This is a short article with a little k8s persistent storage nugget that I recently uncovered. FWIW, I've only checked this while using the AWS EBS Container Storage Interface (CSI) driver, but the article should apply to any cluster using CSI drivers to mount volumes.


After a PersistentVolume (PV) is created and bound to a Persistent Volume Claim (PVC), a Pod can mount the claim as a volume to access its data. While the Pod is being provisioned, the k8s storage controller creates a VolumeAttachment, which declares its intent to physically attach the volume to the Pod's Node. The storage driver running on the Node will be notified when this VolumeAttachment is created, recognize that it needs to mount a volume to its host, and perform the volume mount, thus making the volume available for the Pod to use.

Lets say that you want to check if a particular volume is actually attached to a Node. For example, maybe you want to ensure that a volume is unmounted before destroying a Node to ensure data integrity of a high-throughput database? So how can you find a PV's corresponding VolumeAttachment to determine if its backing volume is unmounted?

Querying VolumeAttachments

The VolumeAttachment Spec contains nodeName and source fields, which as expected, correspond to the Node's name and PV's name respectively. But these are not valid fieldSelector fields, so you cannot query the API server for a VolumeAttachment with a matching Node or PV name. Instead, you need to LIST all VolumeAttachments in the cluster and iterate over them to find the one that you want. In a large cluster, there could be hundreds (or even thousands) of VolumeAttachments, so this operation could take quite a while to run inside of a controller reconcile loop.

Maybe we could somehow craft a GET request to find a PV's matching VolumeAttachment? Unfortunately, the "name" field, at least when using a supported k8s CSI driver, is a vague string that looks something like csi-e52f481e06b9cf4dc9d95a56d1788026b4707cdce2e105d4444f0be9d6206a09. Where does this name come from? Can we use this to check if a PV is mounted to a particular Node?

VolumeAttachment Naming

After a bit of digging, I found the answer in the k8s csi source code

// getAttachmentName returns csi-<sha256(volName,csiDriverName,NodeName)>
func getAttachmentName(volName, csiDriverName, nodeName string) string {
	result := sha256.Sum256([]byte(fmt.Sprintf("%s%s%s", volName, csiDriverName, nodeName)))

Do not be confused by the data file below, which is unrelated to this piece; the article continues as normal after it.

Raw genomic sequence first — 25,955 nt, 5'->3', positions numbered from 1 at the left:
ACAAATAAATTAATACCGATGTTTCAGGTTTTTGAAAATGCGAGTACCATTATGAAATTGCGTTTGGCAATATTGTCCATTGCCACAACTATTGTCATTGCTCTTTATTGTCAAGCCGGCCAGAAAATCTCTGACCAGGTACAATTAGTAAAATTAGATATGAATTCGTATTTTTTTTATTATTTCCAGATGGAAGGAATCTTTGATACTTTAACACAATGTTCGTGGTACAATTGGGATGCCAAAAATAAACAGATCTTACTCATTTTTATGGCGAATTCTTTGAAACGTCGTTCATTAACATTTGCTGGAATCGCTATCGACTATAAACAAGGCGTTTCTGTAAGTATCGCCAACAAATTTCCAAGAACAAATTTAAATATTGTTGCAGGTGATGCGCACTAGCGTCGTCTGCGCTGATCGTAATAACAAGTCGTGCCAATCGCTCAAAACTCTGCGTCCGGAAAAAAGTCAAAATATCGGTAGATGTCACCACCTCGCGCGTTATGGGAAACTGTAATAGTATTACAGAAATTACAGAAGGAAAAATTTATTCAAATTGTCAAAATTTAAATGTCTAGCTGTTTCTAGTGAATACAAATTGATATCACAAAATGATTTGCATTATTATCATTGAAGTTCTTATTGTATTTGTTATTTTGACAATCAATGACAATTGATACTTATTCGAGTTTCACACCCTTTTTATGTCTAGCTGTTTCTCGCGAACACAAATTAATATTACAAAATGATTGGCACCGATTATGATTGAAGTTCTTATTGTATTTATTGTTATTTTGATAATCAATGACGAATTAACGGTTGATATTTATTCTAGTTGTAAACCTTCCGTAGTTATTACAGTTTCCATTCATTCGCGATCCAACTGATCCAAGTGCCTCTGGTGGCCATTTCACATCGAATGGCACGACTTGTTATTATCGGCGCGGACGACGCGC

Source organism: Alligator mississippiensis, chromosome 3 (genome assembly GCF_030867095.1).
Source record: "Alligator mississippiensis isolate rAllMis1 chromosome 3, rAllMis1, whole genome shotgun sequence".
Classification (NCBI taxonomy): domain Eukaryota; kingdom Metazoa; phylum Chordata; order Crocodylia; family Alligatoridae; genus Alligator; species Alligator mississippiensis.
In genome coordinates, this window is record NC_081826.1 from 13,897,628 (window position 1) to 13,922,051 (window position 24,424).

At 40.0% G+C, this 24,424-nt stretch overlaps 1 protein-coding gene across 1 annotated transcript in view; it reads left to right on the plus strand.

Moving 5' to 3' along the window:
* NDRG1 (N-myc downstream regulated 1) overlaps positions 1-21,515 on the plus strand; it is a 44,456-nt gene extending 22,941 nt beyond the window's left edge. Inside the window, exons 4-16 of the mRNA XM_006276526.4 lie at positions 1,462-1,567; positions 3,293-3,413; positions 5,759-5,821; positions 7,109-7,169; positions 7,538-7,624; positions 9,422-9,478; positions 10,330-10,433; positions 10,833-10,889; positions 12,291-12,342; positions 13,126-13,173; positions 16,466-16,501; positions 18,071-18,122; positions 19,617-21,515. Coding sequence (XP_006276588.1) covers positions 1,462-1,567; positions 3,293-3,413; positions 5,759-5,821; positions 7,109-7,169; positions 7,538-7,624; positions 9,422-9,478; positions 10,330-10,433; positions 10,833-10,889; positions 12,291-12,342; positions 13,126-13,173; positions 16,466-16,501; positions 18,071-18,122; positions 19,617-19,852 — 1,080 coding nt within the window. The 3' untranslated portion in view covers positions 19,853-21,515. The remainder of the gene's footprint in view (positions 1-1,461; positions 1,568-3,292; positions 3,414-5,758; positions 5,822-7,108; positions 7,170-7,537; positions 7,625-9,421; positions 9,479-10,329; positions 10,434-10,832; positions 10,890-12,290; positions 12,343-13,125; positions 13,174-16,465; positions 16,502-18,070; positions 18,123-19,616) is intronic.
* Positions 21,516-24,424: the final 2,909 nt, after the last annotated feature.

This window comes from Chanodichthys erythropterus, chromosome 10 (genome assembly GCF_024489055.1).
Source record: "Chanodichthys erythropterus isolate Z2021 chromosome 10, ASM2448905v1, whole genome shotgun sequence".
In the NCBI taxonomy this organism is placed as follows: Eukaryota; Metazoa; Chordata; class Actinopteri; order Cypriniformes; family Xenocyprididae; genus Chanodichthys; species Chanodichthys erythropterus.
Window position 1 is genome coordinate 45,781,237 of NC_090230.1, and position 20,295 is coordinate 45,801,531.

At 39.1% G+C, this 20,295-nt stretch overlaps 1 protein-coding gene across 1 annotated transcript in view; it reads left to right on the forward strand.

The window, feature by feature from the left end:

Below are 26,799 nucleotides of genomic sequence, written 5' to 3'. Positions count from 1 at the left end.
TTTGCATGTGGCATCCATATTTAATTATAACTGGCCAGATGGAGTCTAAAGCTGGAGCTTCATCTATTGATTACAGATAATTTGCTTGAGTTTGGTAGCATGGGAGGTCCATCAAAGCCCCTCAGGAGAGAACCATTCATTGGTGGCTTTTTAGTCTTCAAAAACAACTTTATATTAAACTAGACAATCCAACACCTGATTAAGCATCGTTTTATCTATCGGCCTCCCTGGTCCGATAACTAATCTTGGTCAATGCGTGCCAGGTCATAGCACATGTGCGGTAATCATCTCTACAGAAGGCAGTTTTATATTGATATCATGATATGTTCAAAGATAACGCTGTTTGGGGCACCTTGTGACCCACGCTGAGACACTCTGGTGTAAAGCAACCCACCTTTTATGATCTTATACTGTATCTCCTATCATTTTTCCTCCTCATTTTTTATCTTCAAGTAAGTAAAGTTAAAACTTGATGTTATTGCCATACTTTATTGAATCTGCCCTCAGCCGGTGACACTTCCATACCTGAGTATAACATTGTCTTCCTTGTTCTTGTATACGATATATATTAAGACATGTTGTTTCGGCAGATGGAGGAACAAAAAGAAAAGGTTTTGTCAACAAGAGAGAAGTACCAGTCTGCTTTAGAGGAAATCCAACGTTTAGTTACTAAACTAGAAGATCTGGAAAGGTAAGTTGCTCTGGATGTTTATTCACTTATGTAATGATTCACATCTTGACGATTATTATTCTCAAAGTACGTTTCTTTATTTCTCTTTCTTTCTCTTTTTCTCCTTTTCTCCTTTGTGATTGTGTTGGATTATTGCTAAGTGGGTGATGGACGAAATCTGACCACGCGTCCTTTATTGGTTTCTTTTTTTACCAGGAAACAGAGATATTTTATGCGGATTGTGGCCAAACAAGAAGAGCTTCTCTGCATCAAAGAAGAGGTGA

return fmt.Sprintf("csi-%x", result)

The attachment suffix is a sha256 sum of the names of the following components:

  1. The volume handle (part of the CSI Spec)
  2. The driver doing the mounting, and
  3. The target Node

With this discovery, we can now determine if a specific PV is mounted to a Node by using a GET request based on the imputed VolumeAttachment name.

Here's a small function that I wrote to generate a VolumeAttachment name based on a PV and Node:

package csi

import (

	v1core ""

func GetVolumeAttachmentName(pv *v1core.PersistentVolume, n *v1core.Node) string {
	if pv.Spec.CSI == nil {
		return ""

	var (
		volName       = pv.Spec.CSI.VolumeHandle
		csiDriverName = pv.Spec.CSI.Driver
		nodeName      = n.Name

	result := sha256.Sum256([]byte(fmt.Sprintf("%s%s%s", volName, csiDriverName, nodeName)))
	return fmt.Sprintf("csi-%x", result)

This function accepts a PV and a Node, and sha256sums pieces of their metadata to construct a valid VolumeAttachment name. Now, you can now use this function to generate an input to check if a PV is mounted to a Node, all in a single API request!

func IsPvAttached(pv *v1core.PersistentVolume, n *v1core.Node) bool {
	va := &v1storage.VolumeAttachment{}
	return !apierrors.IsNotFound(
				Name: GetVolumeAttachmentName(pv, n),

The storage controller will delete a VolumeAttachment when a PV is unmounted from a Node, so we can simply check for the existence of a VolumeAttachment with the PV's name & driver and the Node's name by using our GetVolumeAttachmentName function from above. If the VolumeAttachment does not exist, we can definitively say that the volume is unmounted from the Node, and safely delete the node without any data corruption on the volume.

Hopefully this demystifies those strange VolumeAttachment names, and unlocks some new ideas when writing your next k8s controller.